North Carolina-based artist showing his photography in Avon
AVON CO, Colorado
Name: Ari S. Friedlaender
Hometown: Beaufort, North Carolina
Date and time of show: Through the end of December
Location of Show: Loaded Joe’s, Avon
Name of show: Frost, feathers and fur
Artist reception: Jan. 2, 7 p.m.
Vail Daily: What does photography mean to you?
Ari Friedlaender: Photography really is a way to create a mood or elicit an emotional response from the viewer. I take photographs that create an emotional response for myself. I take photographs to show places and parts of the natural world that are meaningful to me and that I appreciate.
VD: When did you know that you wanted to be a photographer?
AF: To be honest, I don’t really think of myself as an artist at all. I am a scientist, and for me, knowledge and understanding is a means to conservation and preservation of the natural world. Taking photographs is a means for me to engage a broader group of people and connect with them about the things I see, that I study, and that I think are worth protecting and learning about.
VD: What inspires you to create? What kind of mood do you have to be in?
AF: All of my photographs are taken during my scientific trips and field research. The questions about how nature works, and learning about how different animals exist within their ecosystem, is what inspires me to learn, and I guess, therefore, to create photographs showing this.
VD: Why did you choose the medium that you work with, or did it choose you?
AF: Photography has always been part of my research in terms of taking pictures of individual animals we are working with to be able to follow them and recognize individuals over time. However, even if I wanted to, I have no other abilities in other artistic mediums.
VD: Describe your style.
AF: I can honestly say I have never thought about my work with reference to a style. I would call it nature and landscape photography from an ecologist/conservationist perspective.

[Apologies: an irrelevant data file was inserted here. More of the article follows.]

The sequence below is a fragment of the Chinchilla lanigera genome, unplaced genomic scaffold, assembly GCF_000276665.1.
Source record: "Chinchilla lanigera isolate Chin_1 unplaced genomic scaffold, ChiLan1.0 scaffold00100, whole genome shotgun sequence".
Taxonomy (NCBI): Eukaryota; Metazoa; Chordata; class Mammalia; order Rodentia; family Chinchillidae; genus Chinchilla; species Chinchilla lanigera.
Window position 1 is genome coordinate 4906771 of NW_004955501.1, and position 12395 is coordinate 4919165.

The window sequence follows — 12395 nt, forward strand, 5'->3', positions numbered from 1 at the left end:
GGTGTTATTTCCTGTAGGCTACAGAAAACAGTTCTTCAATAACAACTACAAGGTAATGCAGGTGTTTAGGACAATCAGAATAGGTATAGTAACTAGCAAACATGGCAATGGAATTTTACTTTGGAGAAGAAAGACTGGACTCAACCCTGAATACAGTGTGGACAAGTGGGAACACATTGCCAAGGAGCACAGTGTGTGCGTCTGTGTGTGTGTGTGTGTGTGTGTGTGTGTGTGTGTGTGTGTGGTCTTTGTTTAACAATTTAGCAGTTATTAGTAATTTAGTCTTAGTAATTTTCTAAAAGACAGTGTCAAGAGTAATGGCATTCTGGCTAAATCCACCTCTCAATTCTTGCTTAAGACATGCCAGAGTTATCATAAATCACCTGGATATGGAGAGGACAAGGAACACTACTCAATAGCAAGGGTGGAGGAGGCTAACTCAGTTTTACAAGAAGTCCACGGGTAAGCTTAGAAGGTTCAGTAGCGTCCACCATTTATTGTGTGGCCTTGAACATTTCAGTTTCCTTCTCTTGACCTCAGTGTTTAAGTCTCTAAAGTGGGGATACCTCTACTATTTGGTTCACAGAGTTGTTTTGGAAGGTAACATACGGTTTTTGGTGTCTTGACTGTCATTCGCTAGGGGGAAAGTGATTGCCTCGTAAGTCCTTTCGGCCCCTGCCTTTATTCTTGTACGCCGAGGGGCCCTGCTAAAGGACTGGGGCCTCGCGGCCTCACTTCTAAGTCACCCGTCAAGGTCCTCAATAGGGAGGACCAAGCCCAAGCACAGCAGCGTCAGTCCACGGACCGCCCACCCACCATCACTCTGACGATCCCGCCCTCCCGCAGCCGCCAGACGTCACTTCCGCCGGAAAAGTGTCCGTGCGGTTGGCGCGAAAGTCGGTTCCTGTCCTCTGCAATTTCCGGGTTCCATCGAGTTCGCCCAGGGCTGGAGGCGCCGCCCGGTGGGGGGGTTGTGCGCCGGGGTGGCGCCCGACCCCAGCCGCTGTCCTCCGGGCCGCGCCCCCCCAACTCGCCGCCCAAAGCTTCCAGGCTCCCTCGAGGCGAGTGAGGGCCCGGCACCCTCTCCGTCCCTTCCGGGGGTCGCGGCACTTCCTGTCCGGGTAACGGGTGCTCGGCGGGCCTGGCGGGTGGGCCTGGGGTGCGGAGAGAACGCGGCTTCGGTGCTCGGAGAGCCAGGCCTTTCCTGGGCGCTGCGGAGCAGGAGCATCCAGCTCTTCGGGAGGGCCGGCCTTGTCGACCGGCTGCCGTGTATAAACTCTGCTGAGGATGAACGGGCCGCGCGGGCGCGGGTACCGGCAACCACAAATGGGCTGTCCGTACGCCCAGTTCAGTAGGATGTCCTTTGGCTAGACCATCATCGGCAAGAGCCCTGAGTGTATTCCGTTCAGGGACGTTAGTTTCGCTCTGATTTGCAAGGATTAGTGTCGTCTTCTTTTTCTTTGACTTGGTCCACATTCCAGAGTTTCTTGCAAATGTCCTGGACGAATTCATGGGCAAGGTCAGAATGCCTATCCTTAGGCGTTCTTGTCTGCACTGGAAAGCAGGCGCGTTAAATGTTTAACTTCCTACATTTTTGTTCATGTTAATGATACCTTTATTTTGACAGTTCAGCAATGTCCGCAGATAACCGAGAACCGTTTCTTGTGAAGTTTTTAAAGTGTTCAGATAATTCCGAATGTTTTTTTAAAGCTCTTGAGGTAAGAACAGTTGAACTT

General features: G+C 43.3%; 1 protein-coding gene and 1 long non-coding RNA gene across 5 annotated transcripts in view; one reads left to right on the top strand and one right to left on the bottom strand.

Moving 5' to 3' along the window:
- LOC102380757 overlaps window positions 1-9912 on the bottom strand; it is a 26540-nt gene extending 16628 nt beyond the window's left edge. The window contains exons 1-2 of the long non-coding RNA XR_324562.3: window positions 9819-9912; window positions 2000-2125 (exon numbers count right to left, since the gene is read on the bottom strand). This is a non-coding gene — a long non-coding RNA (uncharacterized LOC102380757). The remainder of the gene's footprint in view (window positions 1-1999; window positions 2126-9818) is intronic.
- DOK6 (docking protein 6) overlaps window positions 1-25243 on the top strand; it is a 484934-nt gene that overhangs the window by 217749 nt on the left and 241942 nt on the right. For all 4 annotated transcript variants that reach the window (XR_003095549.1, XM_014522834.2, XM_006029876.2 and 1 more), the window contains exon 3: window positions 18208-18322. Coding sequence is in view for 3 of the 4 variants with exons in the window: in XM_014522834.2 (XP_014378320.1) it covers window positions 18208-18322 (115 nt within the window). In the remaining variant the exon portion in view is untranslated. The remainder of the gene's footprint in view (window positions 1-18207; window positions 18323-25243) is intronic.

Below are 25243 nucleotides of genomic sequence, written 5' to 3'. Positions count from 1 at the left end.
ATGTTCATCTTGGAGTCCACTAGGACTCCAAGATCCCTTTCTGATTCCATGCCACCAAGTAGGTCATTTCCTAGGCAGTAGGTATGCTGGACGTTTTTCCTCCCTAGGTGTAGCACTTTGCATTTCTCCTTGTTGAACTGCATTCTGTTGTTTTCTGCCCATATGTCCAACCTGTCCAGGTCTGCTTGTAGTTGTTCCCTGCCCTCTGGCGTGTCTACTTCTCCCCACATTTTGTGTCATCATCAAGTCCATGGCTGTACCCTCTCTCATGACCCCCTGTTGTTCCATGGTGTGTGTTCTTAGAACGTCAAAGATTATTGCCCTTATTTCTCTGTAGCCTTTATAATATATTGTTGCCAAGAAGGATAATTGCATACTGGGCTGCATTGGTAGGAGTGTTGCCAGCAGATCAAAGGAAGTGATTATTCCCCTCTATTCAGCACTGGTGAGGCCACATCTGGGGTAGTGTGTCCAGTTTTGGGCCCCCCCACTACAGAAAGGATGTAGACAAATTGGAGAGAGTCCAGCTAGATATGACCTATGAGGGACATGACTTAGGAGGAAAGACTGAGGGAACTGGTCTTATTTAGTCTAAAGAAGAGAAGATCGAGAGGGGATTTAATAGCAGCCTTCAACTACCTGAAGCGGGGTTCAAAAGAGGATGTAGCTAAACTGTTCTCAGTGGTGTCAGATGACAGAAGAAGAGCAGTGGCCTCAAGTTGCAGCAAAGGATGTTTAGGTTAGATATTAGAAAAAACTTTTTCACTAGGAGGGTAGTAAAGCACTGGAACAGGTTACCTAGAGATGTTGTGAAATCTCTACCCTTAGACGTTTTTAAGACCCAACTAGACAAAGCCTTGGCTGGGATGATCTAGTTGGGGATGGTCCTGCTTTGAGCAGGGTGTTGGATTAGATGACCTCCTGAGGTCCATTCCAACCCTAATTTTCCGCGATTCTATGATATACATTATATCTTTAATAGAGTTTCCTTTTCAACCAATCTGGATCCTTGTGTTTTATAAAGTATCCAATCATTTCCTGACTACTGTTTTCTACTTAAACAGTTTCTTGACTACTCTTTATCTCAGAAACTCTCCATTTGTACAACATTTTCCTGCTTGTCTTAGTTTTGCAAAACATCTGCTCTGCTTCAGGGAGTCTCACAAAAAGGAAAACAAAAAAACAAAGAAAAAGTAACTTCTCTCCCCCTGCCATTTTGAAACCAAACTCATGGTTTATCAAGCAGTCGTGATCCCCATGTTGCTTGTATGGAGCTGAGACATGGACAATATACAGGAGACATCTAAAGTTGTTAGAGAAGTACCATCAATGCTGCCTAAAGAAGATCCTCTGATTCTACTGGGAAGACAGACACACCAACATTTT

VD: If you were to meet any artist, alive or dead, who would it be and why?
AF: I grew up around art museums and was always drawn to the works of George Stubbs. His work was really a combination of having studied the anatomy of different animals and showing them in ways and motions that accentuated their natural movements and activities. His ability to show action and emotion through movement is, to me, amazing.
VD: Do you own a favorite piece of art?
AF: I collect American art pottery, mostly from North Carolina, and have a favorite piece from the 1920s that has so many imperfections in the shape and glaze and fingerprints, and that you can’t help but see and feel how the artist interacted with and made the piece. I like being able to hold it and feel the weight and see the piece from different angles.
VD: Where do you sell your art?
AF: I try to do a handful of gallery shows a year around the country to be able to meet and interact with people who are not necessarily scientists and that think the same ways I do about many things. I think we all benefit by meeting people who have different ideas, skills, beliefs and values, and absorbing what it is that other people are drawn to, believe in, or are inspired by.
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